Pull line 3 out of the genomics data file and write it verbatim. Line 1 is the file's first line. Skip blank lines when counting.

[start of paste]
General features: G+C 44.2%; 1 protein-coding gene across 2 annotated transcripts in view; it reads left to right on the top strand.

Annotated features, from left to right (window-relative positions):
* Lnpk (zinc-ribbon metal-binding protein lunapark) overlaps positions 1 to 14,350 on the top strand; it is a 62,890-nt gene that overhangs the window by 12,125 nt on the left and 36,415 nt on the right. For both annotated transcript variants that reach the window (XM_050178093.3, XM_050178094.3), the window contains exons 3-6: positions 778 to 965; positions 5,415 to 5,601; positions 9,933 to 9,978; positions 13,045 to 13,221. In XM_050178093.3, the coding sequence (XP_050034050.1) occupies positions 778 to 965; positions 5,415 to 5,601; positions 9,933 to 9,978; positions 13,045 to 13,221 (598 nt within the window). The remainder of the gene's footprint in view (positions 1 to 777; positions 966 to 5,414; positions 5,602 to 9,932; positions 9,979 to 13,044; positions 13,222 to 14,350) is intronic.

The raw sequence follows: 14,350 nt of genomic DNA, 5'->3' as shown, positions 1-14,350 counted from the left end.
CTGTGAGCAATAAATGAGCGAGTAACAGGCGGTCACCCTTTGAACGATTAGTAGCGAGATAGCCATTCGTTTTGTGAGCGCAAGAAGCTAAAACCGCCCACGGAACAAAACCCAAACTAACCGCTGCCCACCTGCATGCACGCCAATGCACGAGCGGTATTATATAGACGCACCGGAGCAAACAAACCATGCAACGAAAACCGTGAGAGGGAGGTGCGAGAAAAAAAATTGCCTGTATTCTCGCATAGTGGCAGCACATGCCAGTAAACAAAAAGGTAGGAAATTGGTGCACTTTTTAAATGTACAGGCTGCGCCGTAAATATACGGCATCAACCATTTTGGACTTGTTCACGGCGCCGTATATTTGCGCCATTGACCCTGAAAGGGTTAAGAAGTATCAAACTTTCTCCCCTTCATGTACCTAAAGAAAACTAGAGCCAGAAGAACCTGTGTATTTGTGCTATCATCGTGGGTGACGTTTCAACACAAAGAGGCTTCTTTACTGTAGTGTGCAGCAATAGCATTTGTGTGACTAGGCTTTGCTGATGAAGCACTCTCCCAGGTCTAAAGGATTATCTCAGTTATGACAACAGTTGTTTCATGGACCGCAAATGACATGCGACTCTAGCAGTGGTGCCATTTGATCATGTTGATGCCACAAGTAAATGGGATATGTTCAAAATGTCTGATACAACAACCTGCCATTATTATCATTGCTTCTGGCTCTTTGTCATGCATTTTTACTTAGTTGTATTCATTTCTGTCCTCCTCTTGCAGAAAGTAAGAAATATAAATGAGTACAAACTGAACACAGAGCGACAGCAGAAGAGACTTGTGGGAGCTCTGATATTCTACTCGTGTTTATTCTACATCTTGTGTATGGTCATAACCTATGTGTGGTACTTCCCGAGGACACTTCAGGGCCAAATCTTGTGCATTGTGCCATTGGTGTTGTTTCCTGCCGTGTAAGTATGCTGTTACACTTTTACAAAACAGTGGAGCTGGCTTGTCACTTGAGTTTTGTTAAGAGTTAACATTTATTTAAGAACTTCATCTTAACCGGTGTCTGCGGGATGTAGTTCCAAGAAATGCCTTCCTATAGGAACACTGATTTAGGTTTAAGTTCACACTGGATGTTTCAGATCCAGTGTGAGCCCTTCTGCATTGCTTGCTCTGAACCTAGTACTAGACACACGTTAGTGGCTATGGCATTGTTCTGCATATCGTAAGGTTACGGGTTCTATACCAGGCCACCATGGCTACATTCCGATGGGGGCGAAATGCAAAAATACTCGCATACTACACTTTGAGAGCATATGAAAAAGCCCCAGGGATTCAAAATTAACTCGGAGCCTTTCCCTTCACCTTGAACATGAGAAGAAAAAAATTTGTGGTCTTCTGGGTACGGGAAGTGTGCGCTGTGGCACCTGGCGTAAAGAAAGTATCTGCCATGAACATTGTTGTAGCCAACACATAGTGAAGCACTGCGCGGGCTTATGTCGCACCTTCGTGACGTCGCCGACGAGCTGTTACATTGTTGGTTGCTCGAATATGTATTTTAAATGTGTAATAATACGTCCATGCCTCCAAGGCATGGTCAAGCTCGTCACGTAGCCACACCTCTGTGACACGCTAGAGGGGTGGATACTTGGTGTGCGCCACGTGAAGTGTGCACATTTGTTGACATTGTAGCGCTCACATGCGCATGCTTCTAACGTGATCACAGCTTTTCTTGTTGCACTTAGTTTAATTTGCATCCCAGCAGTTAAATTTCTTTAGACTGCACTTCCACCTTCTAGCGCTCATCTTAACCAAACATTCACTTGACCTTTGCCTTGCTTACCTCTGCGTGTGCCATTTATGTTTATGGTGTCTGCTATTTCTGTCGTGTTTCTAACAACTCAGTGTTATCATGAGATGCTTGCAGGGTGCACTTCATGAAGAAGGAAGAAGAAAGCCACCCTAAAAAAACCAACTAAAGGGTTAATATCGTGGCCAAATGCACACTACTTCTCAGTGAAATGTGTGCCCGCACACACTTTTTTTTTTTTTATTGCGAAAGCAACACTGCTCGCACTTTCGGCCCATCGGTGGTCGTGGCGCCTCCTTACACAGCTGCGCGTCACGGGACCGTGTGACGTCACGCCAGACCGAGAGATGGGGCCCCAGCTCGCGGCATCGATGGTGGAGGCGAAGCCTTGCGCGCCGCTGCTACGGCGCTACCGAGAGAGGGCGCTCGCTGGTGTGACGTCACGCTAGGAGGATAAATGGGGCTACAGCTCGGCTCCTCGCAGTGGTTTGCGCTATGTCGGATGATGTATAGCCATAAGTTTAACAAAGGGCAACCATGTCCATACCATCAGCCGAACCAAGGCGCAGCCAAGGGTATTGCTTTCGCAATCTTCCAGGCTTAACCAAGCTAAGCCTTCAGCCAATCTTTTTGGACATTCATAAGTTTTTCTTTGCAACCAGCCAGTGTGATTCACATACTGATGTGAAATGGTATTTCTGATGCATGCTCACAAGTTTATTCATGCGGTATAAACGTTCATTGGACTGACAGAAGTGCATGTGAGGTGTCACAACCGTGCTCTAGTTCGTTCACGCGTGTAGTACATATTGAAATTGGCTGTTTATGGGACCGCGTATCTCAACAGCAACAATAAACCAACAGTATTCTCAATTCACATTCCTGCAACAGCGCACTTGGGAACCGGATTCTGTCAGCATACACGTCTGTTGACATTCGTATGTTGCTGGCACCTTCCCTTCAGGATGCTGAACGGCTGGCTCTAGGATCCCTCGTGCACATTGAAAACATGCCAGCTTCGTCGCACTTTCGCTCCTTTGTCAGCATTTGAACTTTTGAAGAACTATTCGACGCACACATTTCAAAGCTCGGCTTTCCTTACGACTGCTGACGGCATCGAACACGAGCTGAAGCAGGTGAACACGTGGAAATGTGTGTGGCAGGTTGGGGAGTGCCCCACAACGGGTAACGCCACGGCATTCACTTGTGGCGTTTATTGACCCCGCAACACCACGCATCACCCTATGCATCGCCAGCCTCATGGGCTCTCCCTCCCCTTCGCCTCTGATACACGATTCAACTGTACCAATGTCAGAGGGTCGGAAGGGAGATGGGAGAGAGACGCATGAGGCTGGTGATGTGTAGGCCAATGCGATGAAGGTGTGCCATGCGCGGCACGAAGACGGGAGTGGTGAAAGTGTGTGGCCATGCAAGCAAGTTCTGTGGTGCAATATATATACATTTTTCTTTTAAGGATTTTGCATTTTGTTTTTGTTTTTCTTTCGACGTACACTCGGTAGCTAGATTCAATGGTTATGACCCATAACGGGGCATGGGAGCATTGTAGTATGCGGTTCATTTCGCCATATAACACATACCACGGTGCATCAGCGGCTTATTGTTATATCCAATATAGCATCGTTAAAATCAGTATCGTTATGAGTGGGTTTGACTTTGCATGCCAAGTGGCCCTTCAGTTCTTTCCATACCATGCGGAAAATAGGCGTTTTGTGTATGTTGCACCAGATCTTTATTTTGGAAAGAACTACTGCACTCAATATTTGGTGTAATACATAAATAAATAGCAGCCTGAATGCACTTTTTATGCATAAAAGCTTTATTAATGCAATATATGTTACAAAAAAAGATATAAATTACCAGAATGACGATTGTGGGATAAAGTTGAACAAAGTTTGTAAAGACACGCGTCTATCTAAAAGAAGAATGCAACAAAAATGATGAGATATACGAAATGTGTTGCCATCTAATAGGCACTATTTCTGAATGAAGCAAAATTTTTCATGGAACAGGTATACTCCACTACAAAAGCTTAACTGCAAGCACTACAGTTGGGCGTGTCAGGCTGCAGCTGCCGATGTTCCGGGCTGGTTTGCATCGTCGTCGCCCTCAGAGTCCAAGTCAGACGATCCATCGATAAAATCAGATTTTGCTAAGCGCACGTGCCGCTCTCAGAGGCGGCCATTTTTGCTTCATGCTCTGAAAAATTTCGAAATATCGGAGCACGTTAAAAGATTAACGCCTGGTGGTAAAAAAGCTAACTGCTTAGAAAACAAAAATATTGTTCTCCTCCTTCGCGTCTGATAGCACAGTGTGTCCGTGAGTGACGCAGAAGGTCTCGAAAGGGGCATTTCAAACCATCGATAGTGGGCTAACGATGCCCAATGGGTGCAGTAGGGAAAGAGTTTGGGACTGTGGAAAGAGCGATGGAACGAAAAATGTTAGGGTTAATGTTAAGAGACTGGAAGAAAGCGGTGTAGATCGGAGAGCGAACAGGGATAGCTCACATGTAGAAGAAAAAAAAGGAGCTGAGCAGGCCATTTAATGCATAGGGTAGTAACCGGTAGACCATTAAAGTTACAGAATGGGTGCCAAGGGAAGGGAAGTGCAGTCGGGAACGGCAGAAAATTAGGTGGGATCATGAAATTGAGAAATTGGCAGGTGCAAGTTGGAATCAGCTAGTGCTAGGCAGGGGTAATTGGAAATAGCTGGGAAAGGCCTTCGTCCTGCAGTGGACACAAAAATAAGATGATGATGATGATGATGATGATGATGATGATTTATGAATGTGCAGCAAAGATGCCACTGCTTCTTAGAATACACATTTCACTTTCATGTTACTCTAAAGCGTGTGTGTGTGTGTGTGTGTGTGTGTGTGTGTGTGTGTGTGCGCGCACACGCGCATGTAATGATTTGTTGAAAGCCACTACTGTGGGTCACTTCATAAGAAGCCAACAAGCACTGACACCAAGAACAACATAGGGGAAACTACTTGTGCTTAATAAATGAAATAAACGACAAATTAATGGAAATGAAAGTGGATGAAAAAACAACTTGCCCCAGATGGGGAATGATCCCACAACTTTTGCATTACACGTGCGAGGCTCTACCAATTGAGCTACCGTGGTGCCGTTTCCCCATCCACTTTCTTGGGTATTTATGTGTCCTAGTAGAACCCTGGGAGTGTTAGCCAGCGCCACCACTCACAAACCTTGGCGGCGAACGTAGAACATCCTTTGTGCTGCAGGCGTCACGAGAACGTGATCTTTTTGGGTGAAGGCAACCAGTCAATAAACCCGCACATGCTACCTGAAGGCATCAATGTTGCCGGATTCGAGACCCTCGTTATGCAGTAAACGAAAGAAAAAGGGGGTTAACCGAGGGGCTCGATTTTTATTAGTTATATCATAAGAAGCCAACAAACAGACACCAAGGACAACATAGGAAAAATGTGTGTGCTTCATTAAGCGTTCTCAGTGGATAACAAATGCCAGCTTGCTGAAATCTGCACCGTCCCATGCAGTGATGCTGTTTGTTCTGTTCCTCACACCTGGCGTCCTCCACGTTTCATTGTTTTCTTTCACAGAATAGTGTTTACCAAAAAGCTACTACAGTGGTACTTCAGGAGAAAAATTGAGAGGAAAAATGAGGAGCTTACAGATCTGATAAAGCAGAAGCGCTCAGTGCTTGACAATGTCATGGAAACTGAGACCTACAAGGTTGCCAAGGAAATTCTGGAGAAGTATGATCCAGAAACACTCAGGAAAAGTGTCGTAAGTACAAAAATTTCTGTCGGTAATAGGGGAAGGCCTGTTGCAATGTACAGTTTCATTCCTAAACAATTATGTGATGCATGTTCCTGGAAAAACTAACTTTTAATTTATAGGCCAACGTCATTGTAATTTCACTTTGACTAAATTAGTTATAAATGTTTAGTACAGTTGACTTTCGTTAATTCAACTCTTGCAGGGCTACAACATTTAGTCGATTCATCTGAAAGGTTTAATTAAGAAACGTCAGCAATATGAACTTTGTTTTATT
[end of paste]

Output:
* Lnpk (zinc-ribbon metal-binding protein lunapark) overlaps positions 1 to 14,350 on the top strand; it is a 62,890-nt gene that overhangs the window by 12,125 nt on the left and 36,415 nt on the right. For both annotated transcript variants that reach the window (XM_050178093.3, XM_050178094.3), the window contains exons 3-6: positions 778 to 965; positions 5,415 to 5,601; positions 9,933 to 9,978; positions 13,045 to 13,221. In XM_050178093.3, the coding sequence (XP_050034050.1) occupies positions 778 to 965; positions 5,415 to 5,601; positions 9,933 to 9,978; positions 13,045 to 13,221 (598 nt within the window). The remainder of the gene's footprint in view (positions 1 to 777; positions 966 to 5,414; positions 5,602 to 9,932; positions 9,979 to 13,044; positions 13,222 to 14,350) is intronic.